The late philosopher Denis Dutton argued in his book "The Art Instinct" that judgments of beauty were nearly universal, transcending cultural and historical differences as well as class differences. The "Savannah Hypothesis" explains why Central Park appeals to the inner cave man in all of us "Studies of landscape preferences repeatedly show a human liking for alternating copses of trees and open spaces, often hilly land, with animals, water, and a path or river bank that winds into an inviting yet mysterious, bluish distance. This preference for the landscapes of the Pleistocene era, which has been experimentally verified as a cross-cultural constant today, shows up in the painting of early European artists, such as Albrecht Altdorfer and Salvador Rosa, and is found today on calendars in kitchens and offices worldwide. . . It can be seen in the design of public parks from New York to Kyoto to Melbourne."

New Orleans City Part was designed by the same Olmsted firm that designed Central Park. This one has a different feeling == the park is flat but the continuing panorama of clouds above the thousands of live oaks and other large trees has a harmonious beauty that inspires civility. All sorts of people picnic there. I've lived near the park for 60 odd years have never even heard of anything dreadful happening there. Is it the lovely white swans there that inspire the serenity? I'm convinced that purely natural settings within a city are civilizing, no matter what the reason(s) might be. I've also read that studies show that crime is lower in neighborhoods with lots of trees. Sure, there are probably concomitant sociological reasons for that, but still, the relationship is there, and I think we ignore it at our peril. This is, of course, related to the gun violence issue. How many trees are there in the slums? Yes, call me a tree-hugger. I especially love them in the city.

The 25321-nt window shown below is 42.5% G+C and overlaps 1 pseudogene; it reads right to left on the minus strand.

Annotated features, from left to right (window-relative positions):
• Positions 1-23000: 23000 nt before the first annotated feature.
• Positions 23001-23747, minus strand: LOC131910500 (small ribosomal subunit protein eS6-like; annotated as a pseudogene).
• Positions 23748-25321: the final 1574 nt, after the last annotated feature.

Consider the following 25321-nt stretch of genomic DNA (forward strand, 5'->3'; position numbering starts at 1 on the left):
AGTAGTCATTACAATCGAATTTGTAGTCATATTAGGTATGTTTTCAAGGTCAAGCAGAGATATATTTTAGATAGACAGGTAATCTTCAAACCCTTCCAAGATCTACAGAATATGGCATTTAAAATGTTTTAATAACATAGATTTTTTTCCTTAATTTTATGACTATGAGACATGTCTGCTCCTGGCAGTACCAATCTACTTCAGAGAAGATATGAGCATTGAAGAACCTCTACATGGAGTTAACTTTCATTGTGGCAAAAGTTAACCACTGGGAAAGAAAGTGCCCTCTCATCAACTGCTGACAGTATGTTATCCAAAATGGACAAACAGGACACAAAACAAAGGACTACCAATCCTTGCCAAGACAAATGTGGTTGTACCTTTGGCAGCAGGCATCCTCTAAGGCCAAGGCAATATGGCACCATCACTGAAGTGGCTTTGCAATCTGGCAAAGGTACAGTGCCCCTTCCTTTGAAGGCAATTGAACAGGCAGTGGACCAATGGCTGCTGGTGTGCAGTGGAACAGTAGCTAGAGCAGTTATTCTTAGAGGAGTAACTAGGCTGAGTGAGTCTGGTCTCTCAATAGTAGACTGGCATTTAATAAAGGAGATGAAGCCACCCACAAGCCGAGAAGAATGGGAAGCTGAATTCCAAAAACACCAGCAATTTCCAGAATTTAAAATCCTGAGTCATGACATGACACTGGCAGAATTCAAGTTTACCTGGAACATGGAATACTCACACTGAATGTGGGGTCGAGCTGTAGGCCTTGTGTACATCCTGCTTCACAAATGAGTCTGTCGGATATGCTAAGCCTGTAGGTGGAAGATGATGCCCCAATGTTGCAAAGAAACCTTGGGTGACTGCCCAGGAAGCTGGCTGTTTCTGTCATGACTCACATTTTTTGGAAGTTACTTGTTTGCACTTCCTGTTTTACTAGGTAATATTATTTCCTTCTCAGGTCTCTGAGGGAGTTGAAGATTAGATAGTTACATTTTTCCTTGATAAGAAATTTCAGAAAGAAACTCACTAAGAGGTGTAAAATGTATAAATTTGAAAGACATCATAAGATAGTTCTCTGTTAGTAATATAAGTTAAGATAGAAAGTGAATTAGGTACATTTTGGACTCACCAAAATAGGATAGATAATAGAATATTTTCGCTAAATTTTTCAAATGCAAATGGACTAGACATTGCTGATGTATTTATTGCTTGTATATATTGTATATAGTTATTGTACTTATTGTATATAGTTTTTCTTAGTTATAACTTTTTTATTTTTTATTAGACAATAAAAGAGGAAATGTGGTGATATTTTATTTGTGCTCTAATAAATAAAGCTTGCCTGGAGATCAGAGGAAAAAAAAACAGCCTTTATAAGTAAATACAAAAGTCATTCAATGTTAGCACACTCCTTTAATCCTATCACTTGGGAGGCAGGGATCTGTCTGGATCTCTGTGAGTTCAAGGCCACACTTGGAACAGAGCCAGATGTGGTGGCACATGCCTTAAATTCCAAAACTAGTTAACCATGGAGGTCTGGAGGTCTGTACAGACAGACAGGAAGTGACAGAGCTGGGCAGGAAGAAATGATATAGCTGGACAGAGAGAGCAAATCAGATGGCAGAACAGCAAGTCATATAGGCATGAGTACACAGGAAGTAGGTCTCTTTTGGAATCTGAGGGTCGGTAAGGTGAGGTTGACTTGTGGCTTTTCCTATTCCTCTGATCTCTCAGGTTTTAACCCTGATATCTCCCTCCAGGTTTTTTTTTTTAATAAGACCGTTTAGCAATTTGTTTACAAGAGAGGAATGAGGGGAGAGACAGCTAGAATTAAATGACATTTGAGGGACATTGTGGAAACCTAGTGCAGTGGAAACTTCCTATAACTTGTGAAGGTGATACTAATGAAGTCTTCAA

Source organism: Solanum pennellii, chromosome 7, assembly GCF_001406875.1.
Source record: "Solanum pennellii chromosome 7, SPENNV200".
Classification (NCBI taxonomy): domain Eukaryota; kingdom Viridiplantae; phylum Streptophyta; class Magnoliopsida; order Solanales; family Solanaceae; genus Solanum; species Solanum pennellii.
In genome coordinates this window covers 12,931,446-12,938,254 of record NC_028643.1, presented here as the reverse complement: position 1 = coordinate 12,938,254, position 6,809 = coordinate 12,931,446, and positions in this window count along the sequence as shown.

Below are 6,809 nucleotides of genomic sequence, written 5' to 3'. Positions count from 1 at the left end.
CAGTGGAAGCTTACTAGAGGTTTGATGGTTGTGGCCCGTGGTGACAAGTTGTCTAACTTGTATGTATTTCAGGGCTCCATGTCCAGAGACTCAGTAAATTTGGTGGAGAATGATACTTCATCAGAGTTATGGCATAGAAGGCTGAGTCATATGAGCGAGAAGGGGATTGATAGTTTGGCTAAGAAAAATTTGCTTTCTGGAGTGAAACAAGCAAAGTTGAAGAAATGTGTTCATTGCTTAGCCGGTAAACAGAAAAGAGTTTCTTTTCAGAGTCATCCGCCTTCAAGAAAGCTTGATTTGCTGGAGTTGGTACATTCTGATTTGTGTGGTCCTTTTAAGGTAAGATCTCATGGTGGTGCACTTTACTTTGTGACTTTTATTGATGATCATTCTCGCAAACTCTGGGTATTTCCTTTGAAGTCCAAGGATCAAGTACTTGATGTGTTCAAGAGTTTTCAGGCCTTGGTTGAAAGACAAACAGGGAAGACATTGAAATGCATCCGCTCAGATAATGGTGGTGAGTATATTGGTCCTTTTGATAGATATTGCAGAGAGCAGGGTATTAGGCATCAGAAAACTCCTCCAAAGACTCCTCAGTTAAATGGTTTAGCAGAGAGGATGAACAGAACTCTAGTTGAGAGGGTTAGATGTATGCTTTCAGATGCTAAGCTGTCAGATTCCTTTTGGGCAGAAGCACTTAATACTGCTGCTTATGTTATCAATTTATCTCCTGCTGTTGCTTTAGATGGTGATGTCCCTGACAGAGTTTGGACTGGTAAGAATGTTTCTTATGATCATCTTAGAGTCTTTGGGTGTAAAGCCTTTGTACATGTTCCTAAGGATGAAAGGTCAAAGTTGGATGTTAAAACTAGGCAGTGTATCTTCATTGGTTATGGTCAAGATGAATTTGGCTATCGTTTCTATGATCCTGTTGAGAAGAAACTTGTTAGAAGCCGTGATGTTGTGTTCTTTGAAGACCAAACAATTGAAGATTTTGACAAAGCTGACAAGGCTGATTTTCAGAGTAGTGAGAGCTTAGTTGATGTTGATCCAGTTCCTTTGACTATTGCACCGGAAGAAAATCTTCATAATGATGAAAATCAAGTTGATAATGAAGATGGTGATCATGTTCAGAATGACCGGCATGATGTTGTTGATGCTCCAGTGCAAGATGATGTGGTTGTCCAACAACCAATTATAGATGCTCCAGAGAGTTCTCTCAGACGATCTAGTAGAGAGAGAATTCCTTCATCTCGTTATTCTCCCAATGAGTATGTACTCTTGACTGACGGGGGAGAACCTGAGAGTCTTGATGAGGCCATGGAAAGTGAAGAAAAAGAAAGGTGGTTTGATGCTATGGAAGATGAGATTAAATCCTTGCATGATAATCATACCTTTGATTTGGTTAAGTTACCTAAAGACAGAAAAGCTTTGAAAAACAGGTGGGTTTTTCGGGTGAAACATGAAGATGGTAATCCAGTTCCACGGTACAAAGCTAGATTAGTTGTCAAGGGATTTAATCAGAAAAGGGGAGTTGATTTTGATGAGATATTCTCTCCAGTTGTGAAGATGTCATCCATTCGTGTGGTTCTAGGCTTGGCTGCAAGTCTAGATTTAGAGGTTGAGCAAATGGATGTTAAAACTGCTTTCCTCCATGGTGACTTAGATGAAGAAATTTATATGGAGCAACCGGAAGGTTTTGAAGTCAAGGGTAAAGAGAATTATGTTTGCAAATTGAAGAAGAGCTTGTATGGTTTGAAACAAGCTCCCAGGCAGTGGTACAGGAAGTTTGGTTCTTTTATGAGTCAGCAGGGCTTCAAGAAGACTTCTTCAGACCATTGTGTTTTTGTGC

Olmstead also designed Mont-Royal in Montreal. I doubt he had the Savannah in mind when he did Central Park, but he did have some kind of batty plan to make Mont Royal actually look like a mountain by thinning out the trees as you climbed higher. Fortunately, his designs were reworked in some places, so instead of a bald mountain, there's a forest in the park. This got thinned out in the 50s in an attempt to cut down on all the shagging going on in the trees, but they reversed that eventually.

I have a special place in my heart for Fairmount Park in Philadelphia, America's largest urban park and home to America's first (and still best) zoo.